ARTS ATL writers and editors should refuse gifts, favors, fees and special treatment from the organizations we cover, such as free tickets to events that are not related to our work for ARTS ATL. An ARTS ATL theater critic, for example, can accept a press pass to a theatrical performance they are not reviewing for ARTS ATL because seeing as many shows as possible is part of their job. But accepting free tickets from a theater to a rock concert it is hosting is not allowed. In judging these potential conflicts, we always want to lean towards decisions that protect the credibility and integrity of ARTS ATL.

— We do not pay or give favors in exchange for access to the news.

— Staff members and freelance writers may not accept gifts, tickets, discounts or swag. Exceptions may be made for items of nominal value, under $25, such as coffee mugs or caps with a company logo. There is also an exceptions for gifts or discounts available to the general public.

— Staff members and freelance writers may not accept anything that could be construed as a payment for favorable coverage, or as an inducement to alter or forgo unfavorable coverage.

— Our writers should avoid enmeshing themselves with people they write about in terms giving advice or helping an artist develop, market or promote their creative endeavors. ARTS ATL editors may not serve on advisory boards, awards juries, study committees or other panels formed by people or organizations that we cover.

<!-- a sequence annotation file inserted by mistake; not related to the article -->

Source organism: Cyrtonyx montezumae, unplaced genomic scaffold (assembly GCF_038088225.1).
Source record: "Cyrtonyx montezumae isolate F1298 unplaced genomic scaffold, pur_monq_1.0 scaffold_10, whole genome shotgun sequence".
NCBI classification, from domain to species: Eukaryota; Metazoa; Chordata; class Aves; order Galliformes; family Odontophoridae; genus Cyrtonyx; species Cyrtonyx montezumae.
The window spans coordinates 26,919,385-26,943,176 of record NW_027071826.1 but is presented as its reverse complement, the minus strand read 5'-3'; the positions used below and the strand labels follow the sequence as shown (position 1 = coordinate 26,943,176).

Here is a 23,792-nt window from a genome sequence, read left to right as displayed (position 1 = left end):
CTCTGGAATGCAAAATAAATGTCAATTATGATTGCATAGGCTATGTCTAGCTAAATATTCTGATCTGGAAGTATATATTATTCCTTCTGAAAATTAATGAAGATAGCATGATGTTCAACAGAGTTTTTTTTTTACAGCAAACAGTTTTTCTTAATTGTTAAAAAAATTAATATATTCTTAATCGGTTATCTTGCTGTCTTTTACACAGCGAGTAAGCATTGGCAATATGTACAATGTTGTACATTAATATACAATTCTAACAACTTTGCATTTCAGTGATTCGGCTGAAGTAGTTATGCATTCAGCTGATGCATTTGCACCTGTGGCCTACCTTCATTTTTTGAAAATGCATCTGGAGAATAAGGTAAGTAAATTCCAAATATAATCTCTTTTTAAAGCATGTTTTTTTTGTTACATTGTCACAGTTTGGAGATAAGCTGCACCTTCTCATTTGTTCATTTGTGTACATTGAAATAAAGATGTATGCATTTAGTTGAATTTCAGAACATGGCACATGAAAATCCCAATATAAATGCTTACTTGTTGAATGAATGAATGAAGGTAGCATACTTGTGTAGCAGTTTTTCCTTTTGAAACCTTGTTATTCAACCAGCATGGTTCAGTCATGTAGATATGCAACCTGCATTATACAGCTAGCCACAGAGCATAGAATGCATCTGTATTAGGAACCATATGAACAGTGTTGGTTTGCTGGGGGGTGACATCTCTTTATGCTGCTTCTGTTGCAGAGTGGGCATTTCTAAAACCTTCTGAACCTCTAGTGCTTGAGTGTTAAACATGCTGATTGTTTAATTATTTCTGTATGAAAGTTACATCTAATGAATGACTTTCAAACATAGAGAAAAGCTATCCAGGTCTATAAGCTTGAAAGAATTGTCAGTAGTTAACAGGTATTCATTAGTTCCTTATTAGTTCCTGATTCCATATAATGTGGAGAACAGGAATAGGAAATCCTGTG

— We will respond quickly to questions about accuracy, clarity and fairness. We will acknowledge mistakes, and correct them promptly and prominently.

— Our writers and editors must take responsibility for the accuracy of their work. Writers must verify information before reporting it, and use original sources whenever possible.

— In terms of news stories, we value fairness and accuracy and context. We take special care not to misrepresent or oversimplify what we are writing about. We will be diligent in seeking subjects of news coverage to allow them to respond to criticism or allegations of wrongdoing. We will never deliberately distort facts or context to fit an agenda. We do not have an agenda, other than to accurately report what happened.

— Plagiarism is passing off another person’s work (or part of a work) as your own. We do not plagiarize. Period. Always freely and willingly give attribution when using information from a published source. Any writer who plagiarizes the work of someone else, or who knowingly or recklessly provides false information for publication betrays our fundamental pact with our readers. It is grounds for dismissal and can be devastating to a writer’s career.

— We do not submit editorial content to advertisers or the subjects of a story for pre-publication approval. Fact-checking with a source is allowed. In cases of a sensitive story, we will sometimes read a source’s quote back to them for accuracy. But when doing so, we do not give the source the blanket right to change or “walk back” quotes if we are certain of their accuracy. We generally don’t allow sources to “take back” something they said unless it involves accuracy or context.

— Our part-time section editors and freelance writers are entitled to accept assignments from competing publications such as the AJC, Creative Loafing and Atlanta Magazine.

— Full time ARTS ATL staff members are entitled to accept freelance assignments that do not directly compete with ARTS ATL’s own offerings. Work for competitors will not be permitted unless it is a story that ARTS ATL is not interested in publishing. Our competitors include any newspaper, magazine or other media publication with an editorial focus on Atlanta with coverage of the arts. Full time staff members must ensure that their freelance work does not interfere with their responsibilities to ARTS ATL, and should practice full disclosure with the executive editor when they accept freelance work that includes arts coverage.